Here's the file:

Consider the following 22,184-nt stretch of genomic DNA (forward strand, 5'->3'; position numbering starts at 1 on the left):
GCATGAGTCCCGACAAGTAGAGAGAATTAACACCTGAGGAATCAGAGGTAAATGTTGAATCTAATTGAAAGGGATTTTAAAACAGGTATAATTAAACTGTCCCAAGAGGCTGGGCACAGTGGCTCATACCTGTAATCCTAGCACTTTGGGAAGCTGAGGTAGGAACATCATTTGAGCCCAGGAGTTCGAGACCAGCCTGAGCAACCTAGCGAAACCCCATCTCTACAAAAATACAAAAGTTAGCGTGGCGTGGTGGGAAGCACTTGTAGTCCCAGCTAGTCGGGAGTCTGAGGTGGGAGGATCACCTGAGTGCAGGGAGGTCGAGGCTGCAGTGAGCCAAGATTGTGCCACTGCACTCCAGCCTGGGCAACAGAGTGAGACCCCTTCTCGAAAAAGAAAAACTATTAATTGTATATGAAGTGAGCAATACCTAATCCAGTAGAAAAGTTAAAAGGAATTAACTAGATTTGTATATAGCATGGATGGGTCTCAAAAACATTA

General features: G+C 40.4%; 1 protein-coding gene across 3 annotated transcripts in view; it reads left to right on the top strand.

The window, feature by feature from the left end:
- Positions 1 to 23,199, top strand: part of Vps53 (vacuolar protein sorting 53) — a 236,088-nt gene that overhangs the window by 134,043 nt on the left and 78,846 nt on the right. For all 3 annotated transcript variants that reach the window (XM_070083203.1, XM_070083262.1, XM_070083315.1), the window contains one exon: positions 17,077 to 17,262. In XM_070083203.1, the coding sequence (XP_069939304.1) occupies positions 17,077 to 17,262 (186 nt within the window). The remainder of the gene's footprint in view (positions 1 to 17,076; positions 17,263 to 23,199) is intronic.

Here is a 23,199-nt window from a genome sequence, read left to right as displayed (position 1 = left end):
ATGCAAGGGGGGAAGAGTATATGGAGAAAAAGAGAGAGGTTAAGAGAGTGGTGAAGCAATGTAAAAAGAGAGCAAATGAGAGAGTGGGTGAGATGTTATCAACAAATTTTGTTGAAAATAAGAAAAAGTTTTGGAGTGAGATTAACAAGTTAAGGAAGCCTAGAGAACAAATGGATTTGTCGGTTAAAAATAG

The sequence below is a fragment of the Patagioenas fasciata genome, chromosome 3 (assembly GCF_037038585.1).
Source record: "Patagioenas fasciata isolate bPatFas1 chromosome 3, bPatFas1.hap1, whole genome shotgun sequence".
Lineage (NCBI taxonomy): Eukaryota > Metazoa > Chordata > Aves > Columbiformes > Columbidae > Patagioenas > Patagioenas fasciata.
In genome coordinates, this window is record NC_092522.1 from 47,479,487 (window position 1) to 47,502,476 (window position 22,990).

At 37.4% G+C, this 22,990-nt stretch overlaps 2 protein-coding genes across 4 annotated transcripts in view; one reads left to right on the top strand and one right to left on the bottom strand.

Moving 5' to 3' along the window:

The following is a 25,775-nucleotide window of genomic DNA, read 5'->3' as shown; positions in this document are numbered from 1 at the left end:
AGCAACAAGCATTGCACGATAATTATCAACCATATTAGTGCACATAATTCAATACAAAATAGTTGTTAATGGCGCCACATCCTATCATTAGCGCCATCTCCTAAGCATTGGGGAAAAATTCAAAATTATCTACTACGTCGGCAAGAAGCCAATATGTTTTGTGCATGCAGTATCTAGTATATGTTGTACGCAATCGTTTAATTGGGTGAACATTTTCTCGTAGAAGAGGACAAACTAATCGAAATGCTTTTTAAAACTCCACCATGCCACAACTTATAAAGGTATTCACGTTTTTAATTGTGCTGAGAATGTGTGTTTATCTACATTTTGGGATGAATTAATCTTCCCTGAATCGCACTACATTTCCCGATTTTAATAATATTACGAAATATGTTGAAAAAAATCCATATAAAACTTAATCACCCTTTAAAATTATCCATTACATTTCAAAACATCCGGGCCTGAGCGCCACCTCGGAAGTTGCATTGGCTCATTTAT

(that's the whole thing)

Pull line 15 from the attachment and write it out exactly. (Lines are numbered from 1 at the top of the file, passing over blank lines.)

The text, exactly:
AGCAACAAGCATTGCACGATAATTATCAACCATATTAGTGCACATAATTCAATACAAAATAGTTGTTAATGGCGCCACATCCTATCATTAGCGCCATCTCCTAAGCATTGGGGAAAAATTCAAAATTATCTACTACGTCGGCAAGAAGCCAATATGTTTTGTGCATGCAGTATCTAGTATATGTTGTACGCAATCGTTTAATTGGGTGAACATTTTCTCGTAGAAGAGGACAAACTAATCGAAATGCTTTTTAAAACTCCACCATGCCACAACTTATAAAGGTATTCACGTTTTTAATTGTGCTGAGAATGTGTGTTTATCTACATTTTGGGATGAATTAATCTTCCCTGAATCGCACTACATTTCCCGATTTTAATAATATTACGAAATATGTTGAAAAAAATCCATATAAAACTTAATCACCCTTTAAAATTATCCATTACATTTCAAAACATCCGGGCCTGAGCGCCACCTCGGAAGTTGCATTGGCTCATTTAT